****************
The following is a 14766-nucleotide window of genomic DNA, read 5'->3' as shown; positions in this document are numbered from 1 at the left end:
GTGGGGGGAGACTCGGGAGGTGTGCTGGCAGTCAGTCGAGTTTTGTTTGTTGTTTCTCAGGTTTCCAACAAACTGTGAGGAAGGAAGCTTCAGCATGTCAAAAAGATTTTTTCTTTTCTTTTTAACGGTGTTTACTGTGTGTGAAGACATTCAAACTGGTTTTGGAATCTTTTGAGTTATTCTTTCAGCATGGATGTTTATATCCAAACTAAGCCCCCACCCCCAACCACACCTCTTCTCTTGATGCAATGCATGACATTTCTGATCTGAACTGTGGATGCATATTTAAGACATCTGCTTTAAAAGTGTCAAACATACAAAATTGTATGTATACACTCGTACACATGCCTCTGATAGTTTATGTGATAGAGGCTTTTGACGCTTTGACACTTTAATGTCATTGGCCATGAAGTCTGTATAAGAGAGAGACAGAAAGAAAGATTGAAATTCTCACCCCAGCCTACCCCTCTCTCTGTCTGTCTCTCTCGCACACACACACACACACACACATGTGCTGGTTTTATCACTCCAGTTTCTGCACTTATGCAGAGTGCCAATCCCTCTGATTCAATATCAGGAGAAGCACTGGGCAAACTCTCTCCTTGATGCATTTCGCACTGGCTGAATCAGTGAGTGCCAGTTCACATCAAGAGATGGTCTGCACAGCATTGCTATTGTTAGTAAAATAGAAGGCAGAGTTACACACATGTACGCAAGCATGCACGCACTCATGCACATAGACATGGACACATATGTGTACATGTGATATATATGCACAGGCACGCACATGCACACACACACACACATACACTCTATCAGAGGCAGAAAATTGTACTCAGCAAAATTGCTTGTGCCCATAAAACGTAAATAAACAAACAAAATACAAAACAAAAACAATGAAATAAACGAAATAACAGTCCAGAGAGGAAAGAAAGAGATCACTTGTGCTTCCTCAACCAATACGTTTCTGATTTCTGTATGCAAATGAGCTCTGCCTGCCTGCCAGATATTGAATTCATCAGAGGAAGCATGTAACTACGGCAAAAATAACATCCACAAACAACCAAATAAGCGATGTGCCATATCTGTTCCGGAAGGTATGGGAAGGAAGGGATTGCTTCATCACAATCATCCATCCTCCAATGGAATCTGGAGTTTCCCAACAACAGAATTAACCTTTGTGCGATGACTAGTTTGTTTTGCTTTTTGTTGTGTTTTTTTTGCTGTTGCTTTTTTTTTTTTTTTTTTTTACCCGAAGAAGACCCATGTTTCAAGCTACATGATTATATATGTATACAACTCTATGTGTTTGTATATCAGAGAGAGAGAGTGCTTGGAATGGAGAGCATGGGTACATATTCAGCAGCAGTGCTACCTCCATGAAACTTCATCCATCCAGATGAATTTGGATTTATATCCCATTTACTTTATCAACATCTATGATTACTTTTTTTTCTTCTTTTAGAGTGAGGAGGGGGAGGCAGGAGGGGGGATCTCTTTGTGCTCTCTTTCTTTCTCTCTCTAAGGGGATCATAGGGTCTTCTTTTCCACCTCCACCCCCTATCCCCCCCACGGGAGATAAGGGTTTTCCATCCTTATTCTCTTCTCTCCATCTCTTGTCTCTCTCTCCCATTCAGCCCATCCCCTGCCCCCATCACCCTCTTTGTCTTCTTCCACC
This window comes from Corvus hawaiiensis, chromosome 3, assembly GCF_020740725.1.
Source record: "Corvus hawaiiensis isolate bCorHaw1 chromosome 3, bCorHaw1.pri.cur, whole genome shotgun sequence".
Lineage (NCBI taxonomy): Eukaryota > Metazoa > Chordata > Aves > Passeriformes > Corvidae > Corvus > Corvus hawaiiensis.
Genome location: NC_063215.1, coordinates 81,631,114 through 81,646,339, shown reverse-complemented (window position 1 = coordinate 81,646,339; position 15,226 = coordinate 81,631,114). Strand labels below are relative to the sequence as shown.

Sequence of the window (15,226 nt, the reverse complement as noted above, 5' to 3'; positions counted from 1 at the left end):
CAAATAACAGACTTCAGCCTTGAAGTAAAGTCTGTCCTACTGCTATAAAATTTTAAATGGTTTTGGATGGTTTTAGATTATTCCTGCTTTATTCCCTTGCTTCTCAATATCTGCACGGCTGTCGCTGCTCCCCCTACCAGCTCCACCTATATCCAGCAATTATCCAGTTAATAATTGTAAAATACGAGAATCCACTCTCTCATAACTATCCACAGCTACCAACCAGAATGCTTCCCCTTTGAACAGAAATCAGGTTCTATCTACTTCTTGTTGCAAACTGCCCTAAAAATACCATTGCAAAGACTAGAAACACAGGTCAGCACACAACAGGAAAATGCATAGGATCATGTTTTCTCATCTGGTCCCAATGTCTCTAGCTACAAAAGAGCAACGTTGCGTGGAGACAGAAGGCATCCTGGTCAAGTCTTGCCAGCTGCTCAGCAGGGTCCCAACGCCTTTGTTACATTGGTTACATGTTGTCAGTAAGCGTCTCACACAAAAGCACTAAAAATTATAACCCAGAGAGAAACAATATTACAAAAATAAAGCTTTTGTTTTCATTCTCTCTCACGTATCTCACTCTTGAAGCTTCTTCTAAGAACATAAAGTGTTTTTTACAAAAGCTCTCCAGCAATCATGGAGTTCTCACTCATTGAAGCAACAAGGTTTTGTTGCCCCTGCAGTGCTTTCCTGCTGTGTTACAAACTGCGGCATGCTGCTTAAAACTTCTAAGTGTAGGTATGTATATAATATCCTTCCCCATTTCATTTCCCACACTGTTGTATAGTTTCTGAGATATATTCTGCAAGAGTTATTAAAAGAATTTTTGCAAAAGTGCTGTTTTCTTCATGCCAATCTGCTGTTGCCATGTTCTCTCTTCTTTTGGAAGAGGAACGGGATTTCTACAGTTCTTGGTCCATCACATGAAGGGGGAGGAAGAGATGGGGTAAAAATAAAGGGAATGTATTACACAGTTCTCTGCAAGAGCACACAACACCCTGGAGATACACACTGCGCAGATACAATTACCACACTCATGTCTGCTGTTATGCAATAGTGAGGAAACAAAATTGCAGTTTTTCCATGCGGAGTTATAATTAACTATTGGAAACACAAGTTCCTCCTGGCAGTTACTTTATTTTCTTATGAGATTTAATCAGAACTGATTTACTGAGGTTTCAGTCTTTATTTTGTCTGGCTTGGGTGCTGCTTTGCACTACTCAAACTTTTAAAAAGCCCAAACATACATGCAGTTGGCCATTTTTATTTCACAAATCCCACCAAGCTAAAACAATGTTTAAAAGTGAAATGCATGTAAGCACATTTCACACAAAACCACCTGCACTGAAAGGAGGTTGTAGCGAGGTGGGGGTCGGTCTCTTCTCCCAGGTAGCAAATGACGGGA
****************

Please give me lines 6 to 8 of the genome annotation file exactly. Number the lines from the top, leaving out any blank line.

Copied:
Genome location: NC_063215.1, coordinates 81,631,114 through 81,646,339, shown reverse-complemented (window position 1 = coordinate 81,646,339; position 15,226 = coordinate 81,631,114). Strand labels below are relative to the sequence as shown.

Sequence of the window (15,226 nt, the reverse complement as noted above, 5' to 3'; positions counted from 1 at the left end):
CAAATAACAGACTTCAGCCTTGAAGTAAAGTCTGTCCTACTGCTATAAAATTTTAAATGGTTTTGGATGGTTTTAGATTATTCCTGCTTTATTCCCTTGCTTCTCAATATCTGCACGGCTGTCGCTGCTCCCCCTACCAGCTCCACCTATATCCAGCAATTATCCAGTTAATAATTGTAAAATACGAGAATCCACTCTCTCATAACTATCCACAGCTACCAACCAGAATGCTTCCCCTTTGAACAGAAATCAGGTTCTATCTACTTCTTGTTGCAAACTGCCCTAAAAATACCATTGCAAAGACTAGAAACACAGGTCAGCACACAACAGGAAAATGCATAGGATCATGTTTTCTCATCTGGTCCCAATGTCTCTAGCTACAAAAGAGCAACGTTGCGTGGAGACAGAAGGCATCCTGGTCAAGTCTTGCCAGCTGCTCAGCAGGGTCCCAACGCCTTTGTTACATTGGTTACATGTTGTCAGTAAGCGTCTCACACAAAAGCACTAAAAATTATAACCCAGAGAGAAACAATATTACAAAAATAAAGCTTTTGTTTTCATTCTCTCTCACGTATCTCACTCTTGAAGCTTCTTCTAAGAACATAAAGTGTTTTTTACAAAAGCTCTCCAGCAATCATGGAGTTCTCACTCATTGAAGCAACAAGGTTTTGTTGCCCCTGCAGTGCTTTCCTGCTGTGTTACAAACTGCGGCATGCTGCTTAAAACTTCTAAGTGTAGGTATGTATATAATATCCTTCCCCATTTCATTTCCCACACTGTTGTATAGTTTCTGAGATATATTCTGCAAGAGTTATTAAAAGAATTTTTGCAAAAGTGCTGTTTTCTTCATGCCAATCTGCTGTTGCCATGTTCTCTCTTCTTTTGGAAGAGGAACGGGATTTCTACAGTTCTTGGTCCATCACATGAAGGGGGAGGAAGAGATGGGGTAAAAATAAAGGGAATGTATTACACAGTTCTCTGCAAGAGCACACAACACCCTGGAGATACACACTGCGCAGATACAATTACCACACTCATGTCTGCTGTTATGCAATAGTGAGGAAACAAAATTGCAGTTTTTCCATGCGGAGTTATAATTAACTATTGGAAACACAAGTTCCTCCTGGCAGTTACTTTATTTTCTTATGAGATTTAATCAGAACTGATTTACTGAGGTTTCAGTCTTTATTTTGTCTGGCTTGGGTGCTGCTTTGCACTACTCAAACTTTTAAAAAGCCCAAACATACATGCAGTTGGCCATTTTTATTTCACAAATCCCACCAAGCTAAAACAATGTTTAAAAGTGAAATGCATGTAAGCACATTTCACACAAAACCACCTGCACTGAAAGGAGGTTGTAGCGAGGTGGGGGTCGGTCTCTTCTCCCAGGTAGCAAATGACGGGA